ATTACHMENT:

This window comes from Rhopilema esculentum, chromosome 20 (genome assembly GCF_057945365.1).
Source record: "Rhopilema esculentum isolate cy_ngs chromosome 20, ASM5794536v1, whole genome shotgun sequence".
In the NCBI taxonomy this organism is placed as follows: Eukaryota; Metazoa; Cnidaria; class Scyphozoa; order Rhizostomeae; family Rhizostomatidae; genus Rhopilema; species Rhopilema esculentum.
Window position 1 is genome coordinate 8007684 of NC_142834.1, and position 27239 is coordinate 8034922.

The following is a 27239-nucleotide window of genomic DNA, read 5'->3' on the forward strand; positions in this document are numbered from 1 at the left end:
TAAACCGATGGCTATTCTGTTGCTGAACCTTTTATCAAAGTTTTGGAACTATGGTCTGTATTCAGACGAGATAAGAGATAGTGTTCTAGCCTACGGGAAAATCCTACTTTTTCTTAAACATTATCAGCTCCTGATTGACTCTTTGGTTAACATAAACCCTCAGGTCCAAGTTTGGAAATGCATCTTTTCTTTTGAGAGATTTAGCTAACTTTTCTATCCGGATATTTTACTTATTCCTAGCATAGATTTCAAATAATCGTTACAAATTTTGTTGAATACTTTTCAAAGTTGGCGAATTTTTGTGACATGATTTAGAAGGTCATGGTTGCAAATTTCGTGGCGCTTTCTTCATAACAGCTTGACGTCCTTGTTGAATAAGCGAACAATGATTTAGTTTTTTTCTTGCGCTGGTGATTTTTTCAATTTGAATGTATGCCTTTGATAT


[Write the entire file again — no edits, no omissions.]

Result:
This window comes from Rhopilema esculentum, chromosome 20 (genome assembly GCF_057945365.1).
Source record: "Rhopilema esculentum isolate cy_ngs chromosome 20, ASM5794536v1, whole genome shotgun sequence".
In the NCBI taxonomy this organism is placed as follows: Eukaryota; Metazoa; Cnidaria; class Scyphozoa; order Rhizostomeae; family Rhizostomatidae; genus Rhopilema; species Rhopilema esculentum.
Window position 1 is genome coordinate 8007684 of NC_142834.1, and position 27239 is coordinate 8034922.

The following is a 27239-nucleotide window of genomic DNA, read 5'->3' on the forward strand; positions in this document are numbered from 1 at the left end:
TAAACCGATGGCTATTCTGTTGCTGAACCTTTTATCAAAGTTTTGGAACTATGGTCTGTATTCAGACGAGATAAGAGATAGTGTTCTAGCCTACGGGAAAATCCTACTTTTTCTTAAACATTATCAGCTCCTGATTGACTCTTTGGTTAACATAAACCCTCAGGTCCAAGTTTGGAAATGCATCTTTTCTTTTGAGAGATTTAGCTAACTTTTCTATCCGGATATTTTACTTATTCCTAGCATAGATTTCAAATAATCGTTACAAATTTTGTTGAATACTTTTCAAAGTTGGCGAATTTTTGTGACATGATTTAGAAGGTCATGGTTGCAAATTTCGTGGCGCTTTCTTCATAACAGCTTGACGTCCTTGTTGAATAAGCGAACAATGATTTAGTTTTTTTCTTGCGCTGGTGATTTTTTCAATTTGAATGTATGCCTTTGATAT